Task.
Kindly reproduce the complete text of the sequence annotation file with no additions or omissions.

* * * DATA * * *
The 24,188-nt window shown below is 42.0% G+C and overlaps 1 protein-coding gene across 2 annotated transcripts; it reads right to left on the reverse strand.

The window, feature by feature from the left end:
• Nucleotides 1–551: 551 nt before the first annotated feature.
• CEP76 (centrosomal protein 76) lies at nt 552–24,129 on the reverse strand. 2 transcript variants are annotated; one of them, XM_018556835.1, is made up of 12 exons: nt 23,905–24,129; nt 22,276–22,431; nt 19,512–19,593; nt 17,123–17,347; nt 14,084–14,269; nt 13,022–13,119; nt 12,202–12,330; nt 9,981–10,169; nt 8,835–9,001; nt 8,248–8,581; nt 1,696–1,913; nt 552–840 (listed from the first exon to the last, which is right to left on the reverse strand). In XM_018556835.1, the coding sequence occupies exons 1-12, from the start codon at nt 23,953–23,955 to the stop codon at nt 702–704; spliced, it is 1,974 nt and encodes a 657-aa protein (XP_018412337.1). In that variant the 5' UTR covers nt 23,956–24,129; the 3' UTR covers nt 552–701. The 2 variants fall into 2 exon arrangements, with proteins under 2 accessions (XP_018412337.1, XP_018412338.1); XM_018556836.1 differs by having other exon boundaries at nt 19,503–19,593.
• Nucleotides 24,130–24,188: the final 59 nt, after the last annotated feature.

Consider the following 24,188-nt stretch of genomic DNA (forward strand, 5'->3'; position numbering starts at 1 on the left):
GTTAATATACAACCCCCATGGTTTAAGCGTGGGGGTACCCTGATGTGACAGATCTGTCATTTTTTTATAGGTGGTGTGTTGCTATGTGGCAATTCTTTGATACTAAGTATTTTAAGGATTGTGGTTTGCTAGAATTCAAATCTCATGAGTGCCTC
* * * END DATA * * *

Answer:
The 24,188-nt window shown below is 42.0% G+C and overlaps 1 protein-coding gene across 2 annotated transcripts; it reads right to left on the reverse strand.

The window, feature by feature from the left end:
• Nucleotides 1–551: 551 nt before the first annotated feature.
• CEP76 (centrosomal protein 76) lies at nt 552–24,129 on the reverse strand. 2 transcript variants are annotated; one of them, XM_018556835.1, is made up of 12 exons: nt 23,905–24,129; nt 22,276–22,431; nt 19,512–19,593; nt 17,123–17,347; nt 14,084–14,269; nt 13,022–13,119; nt 12,202–12,330; nt 9,981–10,169; nt 8,835–9,001; nt 8,248–8,581; nt 1,696–1,913; nt 552–840 (listed from the first exon to the last, which is right to left on the reverse strand). In XM_018556835.1, the coding sequence occupies exons 1-12, from the start codon at nt 23,953–23,955 to the stop codon at nt 702–704; spliced, it is 1,974 nt and encodes a 657-aa protein (XP_018412337.1). In that variant the 5' UTR covers nt 23,956–24,129; the 3' UTR covers nt 552–701. The 2 variants fall into 2 exon arrangements, with proteins under 2 accessions (XP_018412337.1, XP_018412338.1); XM_018556836.1 differs by having other exon boundaries at nt 19,503–19,593.
• Nucleotides 24,130–24,188: the final 59 nt, after the last annotated feature.

Consider the following 24,188-nt stretch of genomic DNA (forward strand, 5'->3'; position numbering starts at 1 on the left):
GTTAATATACAACCCCCATGGTTTAAGCGTGGGGGTACCCTGATGTGACAGATCTGTCATTTTTTTATAGGTGGTGTGTTGCTATGTGGCAATTCTTTGATACTAAGTATTTTAAGGATTGTGGTTTGCTAGAATTCAAATCTCATGAGTGCCTC